Warning: liberal political content
|Art on the boarded up door to Tiffany and Company, 2 blocks from the Federal Courthouse|
The reason I am writing this is that astrologically I have a lot of planets in Libra, and I react to injustice. As a long time citizen of the city of Portland, Oregon, it is impossible to miss the fact that our fair metropolis has been in the headlines lately. Images of a chaotic city in flames show up all over the media making Portland look like a dangerous mess on the brink of anarchy. The president has made the largest city in Oregon in to a political flash point that only he can resolve with authoritarian crack downs.
|Headlines in the BBC|
So I got on my bicycle today and rode downtown and took these photos, to see for myself what the city center of Portland is really like right now. By far the most noticeable thing besides the homeless population about downtown during the day is how quiet it is. Covid 19 had brought the closure of many businesses and most offices. Boarded up windows have become canvases for a great deal of meaningful art that is sensitive to the Black Lives Matter movement.
|Artwork on the front of the Apple Store, a few blocks from the site of nightly protests.|
And then this happened: Donald Trump paints a grim picture: "President Donald Trump has spent the past few weeks criticizing the civil unrest in cities like Seattle and Portland and this week he declared that if federal law enforcement officials had not gone to Portland, Oregon, the city would have been “burned and beaten to the ground.” This article New York Magazine explains the situation fairly well: https://nymag.com/intelligencer/2020/07/trump-portland-protests-federal-agents-polls.html
|SW 3rd and Main, Downtown Portland|
This is the street where the heart of the nightly protests occur as I found it today. Its very clean, so people must volunteer to sweep it all up afterwards. Fox news isn't going to show you this. I've read that some of the images used in media and for political purposes have been from protests in other cities, including Barcelona, Spain and Seattle. Any car on fire will work. It creates a dramatic apocolyptic picture of what is allegedly going on. When federal troops were sent in by Trump the number of peaceful protestors in Portland grew 10 fold. The now famous "Wall of Mothers" made headlines as they linked arms to form a protective barricade for the crowd. They were teargassed nightly by the federal troops. My very sweet next door neighbor, the Mother of two toddlers left her kids with her husband and rode her bike downtown with a good friend who is also a Mother to join in the protests. It felt so powerful to me. We here in Portland feel as if we were being occupied by an oppressive force for political reasons. The injustice drew large numbers of peaceful protestors to downtown around the Federal buildings on SW 3rd Avenue. So I rode my bike downtown for the first time in a long time to see for my self and take photos to show what it looks like in reality. No burning cars to be seen. I participated in 3 marches that came close to my home, a moving gathering with speakers in Irving Park, and another in Unthank Park. I started to do research and learned about the history of racism in Oregon. In its inception, Oregon did not allow black people to live in the state. It wasn't until World War II that labor was needed that black people were allowed to enter the state. They lived in an area called Vanport, at the time the second largest city in Oregon near the Columbia River. In 1948 a flood breeched the dyke that surrounded vanport and 10 feet of water swept in and destroyed it. So Black Lives Matter is a long time coming. I know the police target black people. I've lived in this hood 36 years and I've seen it. My black friends are conciously afraid of the police because they have had or know people who have stories to tell. You hear them at the rallies. Racial injustice, it does us no good.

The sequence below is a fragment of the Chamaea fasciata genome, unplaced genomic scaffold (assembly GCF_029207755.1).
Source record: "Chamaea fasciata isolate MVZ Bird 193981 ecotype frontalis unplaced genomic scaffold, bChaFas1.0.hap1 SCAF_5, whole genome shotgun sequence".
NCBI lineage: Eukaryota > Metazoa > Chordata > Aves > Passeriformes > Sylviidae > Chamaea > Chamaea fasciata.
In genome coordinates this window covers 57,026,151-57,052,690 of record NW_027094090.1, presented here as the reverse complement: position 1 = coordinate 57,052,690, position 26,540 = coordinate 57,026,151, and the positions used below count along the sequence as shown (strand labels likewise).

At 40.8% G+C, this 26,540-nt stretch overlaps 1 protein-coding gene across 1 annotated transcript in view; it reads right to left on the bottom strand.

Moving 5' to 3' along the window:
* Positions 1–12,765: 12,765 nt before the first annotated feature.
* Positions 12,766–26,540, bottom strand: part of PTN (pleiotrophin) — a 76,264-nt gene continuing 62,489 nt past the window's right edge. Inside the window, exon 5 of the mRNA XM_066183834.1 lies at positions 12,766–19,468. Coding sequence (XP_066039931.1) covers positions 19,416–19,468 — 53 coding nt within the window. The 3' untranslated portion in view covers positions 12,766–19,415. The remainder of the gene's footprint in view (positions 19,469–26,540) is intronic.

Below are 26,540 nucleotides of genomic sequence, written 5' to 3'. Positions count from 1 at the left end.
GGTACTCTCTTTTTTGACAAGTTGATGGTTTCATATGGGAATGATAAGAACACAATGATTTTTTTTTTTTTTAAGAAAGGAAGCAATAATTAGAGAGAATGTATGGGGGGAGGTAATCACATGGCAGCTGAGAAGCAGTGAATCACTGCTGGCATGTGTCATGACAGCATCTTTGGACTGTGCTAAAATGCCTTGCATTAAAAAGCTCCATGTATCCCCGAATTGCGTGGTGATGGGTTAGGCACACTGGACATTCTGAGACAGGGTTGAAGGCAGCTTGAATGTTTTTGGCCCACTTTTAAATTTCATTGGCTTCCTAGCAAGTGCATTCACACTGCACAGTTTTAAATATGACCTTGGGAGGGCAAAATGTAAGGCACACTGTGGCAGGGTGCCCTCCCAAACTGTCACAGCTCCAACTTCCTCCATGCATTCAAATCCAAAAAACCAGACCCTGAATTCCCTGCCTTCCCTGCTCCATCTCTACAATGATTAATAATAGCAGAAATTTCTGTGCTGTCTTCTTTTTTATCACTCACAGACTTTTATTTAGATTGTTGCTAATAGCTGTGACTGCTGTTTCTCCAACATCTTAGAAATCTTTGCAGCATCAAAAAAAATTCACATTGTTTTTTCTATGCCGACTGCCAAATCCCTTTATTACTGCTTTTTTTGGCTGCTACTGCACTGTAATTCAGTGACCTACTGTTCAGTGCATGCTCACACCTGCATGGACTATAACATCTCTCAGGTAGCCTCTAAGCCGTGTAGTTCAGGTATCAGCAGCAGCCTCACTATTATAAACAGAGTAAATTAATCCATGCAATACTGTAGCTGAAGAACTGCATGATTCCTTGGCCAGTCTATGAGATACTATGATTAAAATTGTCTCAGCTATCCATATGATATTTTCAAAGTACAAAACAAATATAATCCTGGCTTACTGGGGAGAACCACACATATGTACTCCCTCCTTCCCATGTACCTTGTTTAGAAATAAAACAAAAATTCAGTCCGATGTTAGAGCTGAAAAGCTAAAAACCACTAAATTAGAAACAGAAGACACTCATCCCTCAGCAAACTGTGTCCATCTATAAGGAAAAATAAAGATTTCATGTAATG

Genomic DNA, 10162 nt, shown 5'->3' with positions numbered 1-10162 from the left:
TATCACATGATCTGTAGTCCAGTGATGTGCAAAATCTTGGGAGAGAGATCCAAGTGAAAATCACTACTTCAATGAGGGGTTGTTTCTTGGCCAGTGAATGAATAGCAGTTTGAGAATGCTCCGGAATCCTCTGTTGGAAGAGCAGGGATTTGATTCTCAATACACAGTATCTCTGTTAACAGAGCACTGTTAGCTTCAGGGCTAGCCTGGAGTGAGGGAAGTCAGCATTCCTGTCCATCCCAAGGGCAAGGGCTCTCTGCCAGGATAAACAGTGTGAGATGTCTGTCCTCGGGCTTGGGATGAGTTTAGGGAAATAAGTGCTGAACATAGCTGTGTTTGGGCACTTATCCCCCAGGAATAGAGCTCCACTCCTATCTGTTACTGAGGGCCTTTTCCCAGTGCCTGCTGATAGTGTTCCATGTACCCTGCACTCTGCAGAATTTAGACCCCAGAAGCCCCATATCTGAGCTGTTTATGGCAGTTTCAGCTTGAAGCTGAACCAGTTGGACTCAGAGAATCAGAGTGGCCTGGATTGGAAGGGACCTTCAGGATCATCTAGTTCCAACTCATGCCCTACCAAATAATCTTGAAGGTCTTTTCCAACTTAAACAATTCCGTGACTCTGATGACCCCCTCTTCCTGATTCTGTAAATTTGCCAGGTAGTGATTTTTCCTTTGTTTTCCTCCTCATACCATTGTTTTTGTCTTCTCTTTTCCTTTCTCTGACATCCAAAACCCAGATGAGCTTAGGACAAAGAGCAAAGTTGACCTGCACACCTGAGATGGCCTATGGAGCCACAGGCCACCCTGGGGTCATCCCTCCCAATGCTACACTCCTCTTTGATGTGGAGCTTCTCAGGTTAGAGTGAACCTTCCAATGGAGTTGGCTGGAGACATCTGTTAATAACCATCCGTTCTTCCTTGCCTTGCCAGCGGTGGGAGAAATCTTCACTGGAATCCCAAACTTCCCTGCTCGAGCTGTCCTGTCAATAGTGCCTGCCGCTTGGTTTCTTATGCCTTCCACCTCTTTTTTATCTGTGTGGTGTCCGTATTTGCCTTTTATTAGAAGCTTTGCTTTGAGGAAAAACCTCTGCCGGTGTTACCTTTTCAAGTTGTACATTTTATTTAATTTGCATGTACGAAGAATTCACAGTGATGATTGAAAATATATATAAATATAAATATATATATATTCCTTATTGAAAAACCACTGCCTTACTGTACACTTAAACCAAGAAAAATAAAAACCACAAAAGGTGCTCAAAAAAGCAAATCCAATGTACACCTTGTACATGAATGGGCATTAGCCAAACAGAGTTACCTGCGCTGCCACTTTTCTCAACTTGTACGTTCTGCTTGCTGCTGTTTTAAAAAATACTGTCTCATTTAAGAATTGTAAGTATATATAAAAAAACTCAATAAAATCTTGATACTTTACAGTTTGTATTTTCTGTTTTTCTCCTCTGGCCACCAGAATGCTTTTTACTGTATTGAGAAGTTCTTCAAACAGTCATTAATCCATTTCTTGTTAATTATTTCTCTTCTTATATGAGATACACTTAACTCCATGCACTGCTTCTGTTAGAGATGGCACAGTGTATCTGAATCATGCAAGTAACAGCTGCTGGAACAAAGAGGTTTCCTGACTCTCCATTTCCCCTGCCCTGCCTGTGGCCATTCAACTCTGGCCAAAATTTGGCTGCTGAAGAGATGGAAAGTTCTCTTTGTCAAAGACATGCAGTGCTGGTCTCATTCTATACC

|The Mark Hatfield Federal Building has been the center for nightly protests. This is a photo of the building I took this afternoon.|